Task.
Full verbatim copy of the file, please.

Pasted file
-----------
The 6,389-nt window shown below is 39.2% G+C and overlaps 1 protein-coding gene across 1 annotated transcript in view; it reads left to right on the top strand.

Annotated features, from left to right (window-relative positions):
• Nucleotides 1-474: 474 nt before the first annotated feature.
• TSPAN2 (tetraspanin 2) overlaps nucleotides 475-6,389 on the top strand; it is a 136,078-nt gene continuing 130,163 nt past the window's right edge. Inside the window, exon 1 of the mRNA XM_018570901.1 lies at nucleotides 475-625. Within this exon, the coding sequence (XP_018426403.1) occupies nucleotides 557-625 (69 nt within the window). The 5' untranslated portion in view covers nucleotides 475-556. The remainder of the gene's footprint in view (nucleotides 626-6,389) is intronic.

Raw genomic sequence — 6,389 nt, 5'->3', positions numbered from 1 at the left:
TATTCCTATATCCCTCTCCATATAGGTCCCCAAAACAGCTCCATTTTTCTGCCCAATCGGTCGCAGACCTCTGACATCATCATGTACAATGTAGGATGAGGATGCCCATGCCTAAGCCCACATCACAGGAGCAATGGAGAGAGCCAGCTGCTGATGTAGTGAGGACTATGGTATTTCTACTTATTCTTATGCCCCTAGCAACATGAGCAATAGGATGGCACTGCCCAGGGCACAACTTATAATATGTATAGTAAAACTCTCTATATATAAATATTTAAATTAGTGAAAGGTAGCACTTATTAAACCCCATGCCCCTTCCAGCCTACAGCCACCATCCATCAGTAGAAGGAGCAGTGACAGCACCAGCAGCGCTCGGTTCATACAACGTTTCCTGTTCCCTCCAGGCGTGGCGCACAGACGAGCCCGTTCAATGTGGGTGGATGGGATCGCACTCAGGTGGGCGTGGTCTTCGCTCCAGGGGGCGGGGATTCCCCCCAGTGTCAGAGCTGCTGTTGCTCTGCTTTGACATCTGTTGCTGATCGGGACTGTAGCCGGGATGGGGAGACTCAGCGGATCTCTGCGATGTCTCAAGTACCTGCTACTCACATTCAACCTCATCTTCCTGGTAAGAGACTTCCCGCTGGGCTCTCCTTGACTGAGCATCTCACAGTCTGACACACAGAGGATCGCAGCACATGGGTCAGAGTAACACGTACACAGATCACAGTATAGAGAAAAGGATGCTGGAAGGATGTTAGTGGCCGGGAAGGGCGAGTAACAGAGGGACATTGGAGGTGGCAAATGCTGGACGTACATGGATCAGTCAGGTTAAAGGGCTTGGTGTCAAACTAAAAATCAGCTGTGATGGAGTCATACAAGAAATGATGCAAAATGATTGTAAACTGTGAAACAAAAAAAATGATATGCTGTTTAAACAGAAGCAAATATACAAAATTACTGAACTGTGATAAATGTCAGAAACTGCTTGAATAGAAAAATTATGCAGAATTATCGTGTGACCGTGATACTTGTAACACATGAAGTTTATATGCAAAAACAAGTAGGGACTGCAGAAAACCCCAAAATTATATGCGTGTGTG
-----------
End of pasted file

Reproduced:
The 6,389-nt window shown below is 39.2% G+C and overlaps 1 protein-coding gene across 1 annotated transcript in view; it reads left to right on the top strand.

Annotated features, from left to right (window-relative positions):
• Nucleotides 1-474: 474 nt before the first annotated feature.
• TSPAN2 (tetraspanin 2) overlaps nucleotides 475-6,389 on the top strand; it is a 136,078-nt gene continuing 130,163 nt past the window's right edge. Inside the window, exon 1 of the mRNA XM_018570901.1 lies at nucleotides 475-625. Within this exon, the coding sequence (XP_018426403.1) occupies nucleotides 557-625 (69 nt within the window). The 5' untranslated portion in view covers nucleotides 475-556. The remainder of the gene's footprint in view (nucleotides 626-6,389) is intronic.

Raw genomic sequence — 6,389 nt, 5'->3', positions numbered from 1 at the left:
TATTCCTATATCCCTCTCCATATAGGTCCCCAAAACAGCTCCATTTTTCTGCCCAATCGGTCGCAGACCTCTGACATCATCATGTACAATGTAGGATGAGGATGCCCATGCCTAAGCCCACATCACAGGAGCAATGGAGAGAGCCAGCTGCTGATGTAGTGAGGACTATGGTATTTCTACTTATTCTTATGCCCCTAGCAACATGAGCAATAGGATGGCACTGCCCAGGGCACAACTTATAATATGTATAGTAAAACTCTCTATATATAAATATTTAAATTAGTGAAAGGTAGCACTTATTAAACCCCATGCCCCTTCCAGCCTACAGCCACCATCCATCAGTAGAAGGAGCAGTGACAGCACCAGCAGCGCTCGGTTCATACAACGTTTCCTGTTCCCTCCAGGCGTGGCGCACAGACGAGCCCGTTCAATGTGGGTGGATGGGATCGCACTCAGGTGGGCGTGGTCTTCGCTCCAGGGGGCGGGGATTCCCCCCAGTGTCAGAGCTGCTGTTGCTCTGCTTTGACATCTGTTGCTGATCGGGACTGTAGCCGGGATGGGGAGACTCAGCGGATCTCTGCGATGTCTCAAGTACCTGCTACTCACATTCAACCTCATCTTCCTGGTAAGAGACTTCCCGCTGGGCTCTCCTTGACTGAGCATCTCACAGTCTGACACACAGAGGATCGCAGCACATGGGTCAGAGTAACACGTACACAGATCACAGTATAGAGAAAAGGATGCTGGAAGGATGTTAGTGGCCGGGAAGGGCGAGTAACAGAGGGACATTGGAGGTGGCAAATGCTGGACGTACATGGATCAGTCAGGTTAAAGGGCTTGGTGTCAAACTAAAAATCAGCTGTGATGGAGTCATACAAGAAATGATGCAAAATGATTGTAAACTGTGAAACAAAAAAAATGATATGCTGTTTAAACAGAAGCAAATATACAAAATTACTGAACTGTGATAAATGTCAGAAACTGCTTGAATAGAAAAATTATGCAGAATTATCGTGTGACCGTGATACTTGTAACACATGAAGTTTATATGCAAAAACAAGTAGGGACTGCAGAAAACCCCAAAATTATATGCGTGTGTG